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) -- The number of first-timers applying for state unemployment benefits continued edging higher last week, the government said Thursday, defying projections for a subtle decrease and reaching its highest level since November 2009.

Initial jobless claims rose by 12,000 to a seasonally adjusted 500,000 for the week ended Aug. 14, according to a Labor Department report. Consensus projections, provided by

, had pegged new claims to drop to 475,000 from the prior week's pre-revised 484,000 tally.

>>>U.S. Unemployment Rate Map

"They're awful. They're so bad here over the last few weeks that they just don't make sense. Not with profits being reported the way they are," said Jim Paulsen, chief investment strategist at Wells Capital Management, who also raised questions of potential distortions in the report. "They just don't add up. Do they bug me? Absolutely. But I just have a sneaky suspicion that weird seasonal adjustments combined with census workers coming off the roll is distorting the numbers. But, still, jobs have got to show up soon."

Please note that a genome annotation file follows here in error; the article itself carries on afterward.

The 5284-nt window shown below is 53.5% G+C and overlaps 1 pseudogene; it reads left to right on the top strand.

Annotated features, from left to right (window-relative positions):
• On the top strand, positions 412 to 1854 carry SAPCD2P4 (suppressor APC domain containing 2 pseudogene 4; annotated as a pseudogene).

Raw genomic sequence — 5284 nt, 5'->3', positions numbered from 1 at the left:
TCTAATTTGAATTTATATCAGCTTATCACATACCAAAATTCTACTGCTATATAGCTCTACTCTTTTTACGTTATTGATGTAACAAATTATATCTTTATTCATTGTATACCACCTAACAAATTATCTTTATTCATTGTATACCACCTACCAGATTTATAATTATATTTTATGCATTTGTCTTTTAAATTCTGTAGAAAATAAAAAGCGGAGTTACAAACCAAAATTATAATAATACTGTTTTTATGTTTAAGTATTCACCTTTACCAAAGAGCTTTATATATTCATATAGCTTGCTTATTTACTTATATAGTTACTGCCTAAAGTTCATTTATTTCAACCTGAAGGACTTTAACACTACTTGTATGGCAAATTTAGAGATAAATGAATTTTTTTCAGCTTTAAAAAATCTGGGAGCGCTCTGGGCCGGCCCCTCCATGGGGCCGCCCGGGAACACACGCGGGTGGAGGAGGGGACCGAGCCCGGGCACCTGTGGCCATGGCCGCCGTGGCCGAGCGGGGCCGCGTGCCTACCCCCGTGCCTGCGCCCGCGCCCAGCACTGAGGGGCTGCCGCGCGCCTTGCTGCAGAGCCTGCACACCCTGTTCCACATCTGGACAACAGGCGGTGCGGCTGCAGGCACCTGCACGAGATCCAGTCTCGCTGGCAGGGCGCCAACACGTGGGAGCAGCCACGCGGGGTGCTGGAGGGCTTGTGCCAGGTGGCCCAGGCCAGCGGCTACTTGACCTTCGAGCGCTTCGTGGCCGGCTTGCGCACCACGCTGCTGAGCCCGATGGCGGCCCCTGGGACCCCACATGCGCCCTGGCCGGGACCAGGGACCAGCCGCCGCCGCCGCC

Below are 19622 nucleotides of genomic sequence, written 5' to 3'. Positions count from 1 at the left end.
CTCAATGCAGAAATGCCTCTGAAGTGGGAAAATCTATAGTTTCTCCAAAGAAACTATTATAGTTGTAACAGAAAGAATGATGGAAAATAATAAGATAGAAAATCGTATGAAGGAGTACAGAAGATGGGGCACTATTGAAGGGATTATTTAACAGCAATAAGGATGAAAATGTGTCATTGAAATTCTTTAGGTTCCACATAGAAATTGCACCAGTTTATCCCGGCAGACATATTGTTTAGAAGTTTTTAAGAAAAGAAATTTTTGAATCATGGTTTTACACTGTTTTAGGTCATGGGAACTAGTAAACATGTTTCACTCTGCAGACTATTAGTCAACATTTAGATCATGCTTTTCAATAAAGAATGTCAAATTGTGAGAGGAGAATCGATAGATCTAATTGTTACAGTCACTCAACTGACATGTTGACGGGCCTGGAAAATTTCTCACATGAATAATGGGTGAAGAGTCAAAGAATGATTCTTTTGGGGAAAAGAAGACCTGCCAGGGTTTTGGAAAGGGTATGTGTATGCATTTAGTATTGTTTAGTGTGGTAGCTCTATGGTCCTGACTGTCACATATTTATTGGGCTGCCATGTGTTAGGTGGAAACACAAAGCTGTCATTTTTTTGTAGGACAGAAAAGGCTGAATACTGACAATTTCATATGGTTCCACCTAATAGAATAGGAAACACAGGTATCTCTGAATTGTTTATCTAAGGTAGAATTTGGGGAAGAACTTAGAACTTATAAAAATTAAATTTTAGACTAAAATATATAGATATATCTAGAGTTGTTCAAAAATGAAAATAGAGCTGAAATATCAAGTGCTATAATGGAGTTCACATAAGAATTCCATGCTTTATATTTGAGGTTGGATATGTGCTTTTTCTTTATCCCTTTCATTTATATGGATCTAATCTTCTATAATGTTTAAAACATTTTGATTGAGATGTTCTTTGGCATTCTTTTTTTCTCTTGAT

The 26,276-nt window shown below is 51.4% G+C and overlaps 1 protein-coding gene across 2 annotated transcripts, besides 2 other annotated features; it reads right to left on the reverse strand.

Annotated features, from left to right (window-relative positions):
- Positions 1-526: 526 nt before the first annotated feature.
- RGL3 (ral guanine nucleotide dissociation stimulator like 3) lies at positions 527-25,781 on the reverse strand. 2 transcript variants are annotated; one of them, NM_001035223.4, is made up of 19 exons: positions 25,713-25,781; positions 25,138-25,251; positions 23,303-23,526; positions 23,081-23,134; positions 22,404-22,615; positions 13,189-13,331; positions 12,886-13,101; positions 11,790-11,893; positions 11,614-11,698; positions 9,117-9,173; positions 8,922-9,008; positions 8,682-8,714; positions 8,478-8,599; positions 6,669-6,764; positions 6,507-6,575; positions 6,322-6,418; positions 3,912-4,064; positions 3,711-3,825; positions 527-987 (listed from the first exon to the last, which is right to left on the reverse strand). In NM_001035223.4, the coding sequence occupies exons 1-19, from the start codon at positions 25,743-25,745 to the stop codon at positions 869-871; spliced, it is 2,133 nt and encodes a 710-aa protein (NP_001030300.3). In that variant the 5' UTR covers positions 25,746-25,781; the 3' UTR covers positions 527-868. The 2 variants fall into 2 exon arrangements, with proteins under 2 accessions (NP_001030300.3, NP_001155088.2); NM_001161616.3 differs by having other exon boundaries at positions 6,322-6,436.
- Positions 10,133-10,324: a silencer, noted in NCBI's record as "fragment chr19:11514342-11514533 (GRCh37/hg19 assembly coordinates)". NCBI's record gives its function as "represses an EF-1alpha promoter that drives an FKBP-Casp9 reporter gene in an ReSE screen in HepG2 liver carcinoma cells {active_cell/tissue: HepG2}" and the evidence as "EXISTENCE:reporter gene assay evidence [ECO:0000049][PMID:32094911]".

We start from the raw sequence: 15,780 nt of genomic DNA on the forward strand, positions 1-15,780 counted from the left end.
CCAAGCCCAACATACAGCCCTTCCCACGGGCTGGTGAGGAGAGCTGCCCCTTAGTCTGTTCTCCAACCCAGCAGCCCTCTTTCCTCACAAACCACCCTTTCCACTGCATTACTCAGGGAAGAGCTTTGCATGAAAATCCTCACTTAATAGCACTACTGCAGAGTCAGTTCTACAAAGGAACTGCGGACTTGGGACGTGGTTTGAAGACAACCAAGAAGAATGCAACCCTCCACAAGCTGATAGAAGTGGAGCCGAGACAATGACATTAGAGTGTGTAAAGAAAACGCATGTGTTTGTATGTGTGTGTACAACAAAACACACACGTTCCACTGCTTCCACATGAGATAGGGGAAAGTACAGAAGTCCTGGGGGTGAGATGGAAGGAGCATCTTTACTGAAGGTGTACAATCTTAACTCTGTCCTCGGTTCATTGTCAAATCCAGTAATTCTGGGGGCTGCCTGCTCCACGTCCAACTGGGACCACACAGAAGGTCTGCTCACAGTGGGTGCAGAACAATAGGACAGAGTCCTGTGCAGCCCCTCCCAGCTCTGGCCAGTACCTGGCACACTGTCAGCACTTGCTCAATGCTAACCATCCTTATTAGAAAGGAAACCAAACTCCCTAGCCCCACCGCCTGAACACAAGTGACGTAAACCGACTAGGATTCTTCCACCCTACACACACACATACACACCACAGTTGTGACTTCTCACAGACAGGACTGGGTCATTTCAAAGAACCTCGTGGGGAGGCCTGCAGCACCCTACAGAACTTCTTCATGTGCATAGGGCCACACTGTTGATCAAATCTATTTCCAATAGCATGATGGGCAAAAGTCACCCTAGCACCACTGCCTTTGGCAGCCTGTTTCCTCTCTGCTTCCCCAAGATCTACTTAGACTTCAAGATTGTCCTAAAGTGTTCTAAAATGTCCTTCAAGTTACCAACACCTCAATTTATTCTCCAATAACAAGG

John Canally, economist at LPL Financial, agreed with the head-scratching nature of the report. Initial claims at 500,000 historically points to job losses in the private sector, he said. But other unemployment indicators elsewhere have suggested tepid, slow growth in the labor market.

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"It's disturbing to see this. Then again, if you look at all the other employment data, it doesn't confirm what's happening," Canally said, who also remains cautious of over-interpreting the report given seasonal trends and the recently laid-off census workers.

But concerns still remain. "This number raises the question of whether there is a negative job print in August," he said.

The moving average of new filers over the past four weeks, which tends to smooth out erratic swings in the week-to-week data, also edged higher last week by 8,000 to 482,500. Meanwhile, the number of those continuing on jobless benefit rolls for the week ended Aug. 7 retreated a bit to 4.478 million from 4.491 million the week before.

Wells Capital's Paulsen also said the 500,000 mark was a clear psychological barrier for market watchers, which could make for raucous trading given the lack of liquidity and volume.

Stocks got off to a slow start, as jobs data appeared to initially overwhelm news of


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$7.68 billion acquisition of


( MFE). The

Dow Jones Industrial Average

was losing 32 points, or 0.3%, to 10,383, while the

S&P 500

was dropping 3 points, or 0.3%, to 1,091.7 in recent trades.

--Written by Sung Moss in New York